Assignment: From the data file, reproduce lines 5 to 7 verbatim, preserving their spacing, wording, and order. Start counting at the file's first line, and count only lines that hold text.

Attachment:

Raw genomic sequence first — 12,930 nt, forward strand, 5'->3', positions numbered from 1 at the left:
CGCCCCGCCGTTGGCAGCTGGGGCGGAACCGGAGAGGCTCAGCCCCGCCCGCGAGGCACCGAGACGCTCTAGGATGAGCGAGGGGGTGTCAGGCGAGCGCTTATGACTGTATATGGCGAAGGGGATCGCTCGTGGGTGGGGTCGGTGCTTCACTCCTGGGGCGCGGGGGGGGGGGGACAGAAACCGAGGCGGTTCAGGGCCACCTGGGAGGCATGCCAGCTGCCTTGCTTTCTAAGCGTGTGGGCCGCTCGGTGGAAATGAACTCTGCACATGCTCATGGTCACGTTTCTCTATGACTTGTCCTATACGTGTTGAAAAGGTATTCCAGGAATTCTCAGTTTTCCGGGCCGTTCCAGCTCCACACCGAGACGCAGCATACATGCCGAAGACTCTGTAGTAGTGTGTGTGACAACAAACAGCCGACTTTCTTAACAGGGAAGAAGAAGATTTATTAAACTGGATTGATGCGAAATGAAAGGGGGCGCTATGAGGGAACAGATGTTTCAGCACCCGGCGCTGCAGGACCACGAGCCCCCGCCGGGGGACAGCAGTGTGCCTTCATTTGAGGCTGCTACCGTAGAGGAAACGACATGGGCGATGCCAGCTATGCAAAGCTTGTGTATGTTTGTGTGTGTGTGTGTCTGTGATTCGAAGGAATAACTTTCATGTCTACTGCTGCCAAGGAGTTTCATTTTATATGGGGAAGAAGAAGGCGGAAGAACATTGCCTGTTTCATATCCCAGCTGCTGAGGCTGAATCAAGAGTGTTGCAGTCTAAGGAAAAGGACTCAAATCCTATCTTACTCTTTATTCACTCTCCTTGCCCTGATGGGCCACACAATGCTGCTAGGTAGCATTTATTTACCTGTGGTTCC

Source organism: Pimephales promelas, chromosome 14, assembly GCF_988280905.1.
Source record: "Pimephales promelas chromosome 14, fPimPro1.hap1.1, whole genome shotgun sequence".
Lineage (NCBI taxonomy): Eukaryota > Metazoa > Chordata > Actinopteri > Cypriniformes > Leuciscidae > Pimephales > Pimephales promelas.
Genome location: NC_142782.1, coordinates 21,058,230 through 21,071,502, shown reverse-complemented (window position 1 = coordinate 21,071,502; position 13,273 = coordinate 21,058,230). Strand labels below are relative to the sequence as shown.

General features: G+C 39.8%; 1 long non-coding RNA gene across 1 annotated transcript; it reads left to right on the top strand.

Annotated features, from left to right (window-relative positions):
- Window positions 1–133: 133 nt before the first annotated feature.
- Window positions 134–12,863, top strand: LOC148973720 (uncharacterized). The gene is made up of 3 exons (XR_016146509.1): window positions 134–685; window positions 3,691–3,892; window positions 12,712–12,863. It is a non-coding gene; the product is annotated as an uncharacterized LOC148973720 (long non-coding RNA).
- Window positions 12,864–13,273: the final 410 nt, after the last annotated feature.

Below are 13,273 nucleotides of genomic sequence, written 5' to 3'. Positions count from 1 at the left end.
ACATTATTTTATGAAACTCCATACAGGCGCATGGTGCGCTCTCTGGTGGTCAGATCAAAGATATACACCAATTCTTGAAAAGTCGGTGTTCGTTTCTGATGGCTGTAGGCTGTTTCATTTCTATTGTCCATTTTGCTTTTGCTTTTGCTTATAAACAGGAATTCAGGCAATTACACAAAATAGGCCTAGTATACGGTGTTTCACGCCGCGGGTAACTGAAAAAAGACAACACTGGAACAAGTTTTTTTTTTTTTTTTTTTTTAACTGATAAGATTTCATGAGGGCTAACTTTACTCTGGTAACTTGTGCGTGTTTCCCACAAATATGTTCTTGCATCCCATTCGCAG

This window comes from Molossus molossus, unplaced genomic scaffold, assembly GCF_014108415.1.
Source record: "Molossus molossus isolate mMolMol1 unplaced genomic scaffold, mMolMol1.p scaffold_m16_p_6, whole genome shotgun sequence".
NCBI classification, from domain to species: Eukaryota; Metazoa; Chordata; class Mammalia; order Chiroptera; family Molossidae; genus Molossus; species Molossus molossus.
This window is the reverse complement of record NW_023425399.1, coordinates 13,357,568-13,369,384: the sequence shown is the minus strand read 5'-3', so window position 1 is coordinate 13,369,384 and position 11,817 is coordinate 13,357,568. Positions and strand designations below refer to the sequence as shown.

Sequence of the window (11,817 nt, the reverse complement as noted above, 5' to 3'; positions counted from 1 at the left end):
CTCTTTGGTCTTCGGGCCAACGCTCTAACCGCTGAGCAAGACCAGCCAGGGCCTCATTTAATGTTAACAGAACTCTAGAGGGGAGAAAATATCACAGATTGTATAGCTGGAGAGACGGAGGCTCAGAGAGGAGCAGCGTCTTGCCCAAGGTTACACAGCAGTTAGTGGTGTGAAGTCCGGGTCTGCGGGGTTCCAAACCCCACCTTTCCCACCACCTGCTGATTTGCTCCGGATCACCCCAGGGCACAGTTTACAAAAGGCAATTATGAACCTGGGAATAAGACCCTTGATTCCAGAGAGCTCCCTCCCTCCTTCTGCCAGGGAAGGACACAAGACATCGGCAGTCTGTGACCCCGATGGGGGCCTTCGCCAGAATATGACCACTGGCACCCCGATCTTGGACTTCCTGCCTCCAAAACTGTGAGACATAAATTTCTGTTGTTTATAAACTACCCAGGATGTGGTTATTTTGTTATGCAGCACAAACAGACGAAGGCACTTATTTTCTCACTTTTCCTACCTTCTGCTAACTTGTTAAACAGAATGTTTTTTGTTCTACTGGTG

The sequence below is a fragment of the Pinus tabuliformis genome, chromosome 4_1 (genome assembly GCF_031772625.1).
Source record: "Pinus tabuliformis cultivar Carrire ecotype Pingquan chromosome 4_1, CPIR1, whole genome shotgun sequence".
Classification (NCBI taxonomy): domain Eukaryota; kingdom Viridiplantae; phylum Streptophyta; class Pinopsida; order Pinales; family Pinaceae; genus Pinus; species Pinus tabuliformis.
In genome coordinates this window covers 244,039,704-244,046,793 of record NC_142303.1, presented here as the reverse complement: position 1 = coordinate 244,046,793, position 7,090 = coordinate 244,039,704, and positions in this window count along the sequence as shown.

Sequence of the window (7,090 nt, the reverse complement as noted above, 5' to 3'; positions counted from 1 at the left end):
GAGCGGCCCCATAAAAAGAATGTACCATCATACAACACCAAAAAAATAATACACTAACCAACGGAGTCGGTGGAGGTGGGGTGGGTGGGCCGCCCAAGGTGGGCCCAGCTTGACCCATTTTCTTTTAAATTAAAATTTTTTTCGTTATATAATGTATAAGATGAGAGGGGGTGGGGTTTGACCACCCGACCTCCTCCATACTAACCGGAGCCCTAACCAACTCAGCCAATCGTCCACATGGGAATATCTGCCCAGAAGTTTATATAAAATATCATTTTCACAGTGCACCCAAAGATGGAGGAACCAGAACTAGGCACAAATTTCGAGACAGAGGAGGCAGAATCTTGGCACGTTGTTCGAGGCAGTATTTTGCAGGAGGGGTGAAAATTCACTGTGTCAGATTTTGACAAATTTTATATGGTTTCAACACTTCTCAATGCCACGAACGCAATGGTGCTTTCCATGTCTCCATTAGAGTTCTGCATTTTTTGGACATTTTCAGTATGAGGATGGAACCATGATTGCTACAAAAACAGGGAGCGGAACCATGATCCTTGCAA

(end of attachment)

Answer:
Lineage (NCBI taxonomy): Eukaryota > Metazoa > Chordata > Actinopteri > Cypriniformes > Leuciscidae > Pimephales > Pimephales promelas.
Genome location: NC_142782.1, coordinates 21,058,230 through 21,071,502, shown reverse-complemented (window position 1 = coordinate 21,071,502; position 13,273 = coordinate 21,058,230). Strand labels below are relative to the sequence as shown.

General features: G+C 39.8%; 1 long non-coding RNA gene across 1 annotated transcript; it reads left to right on the top strand.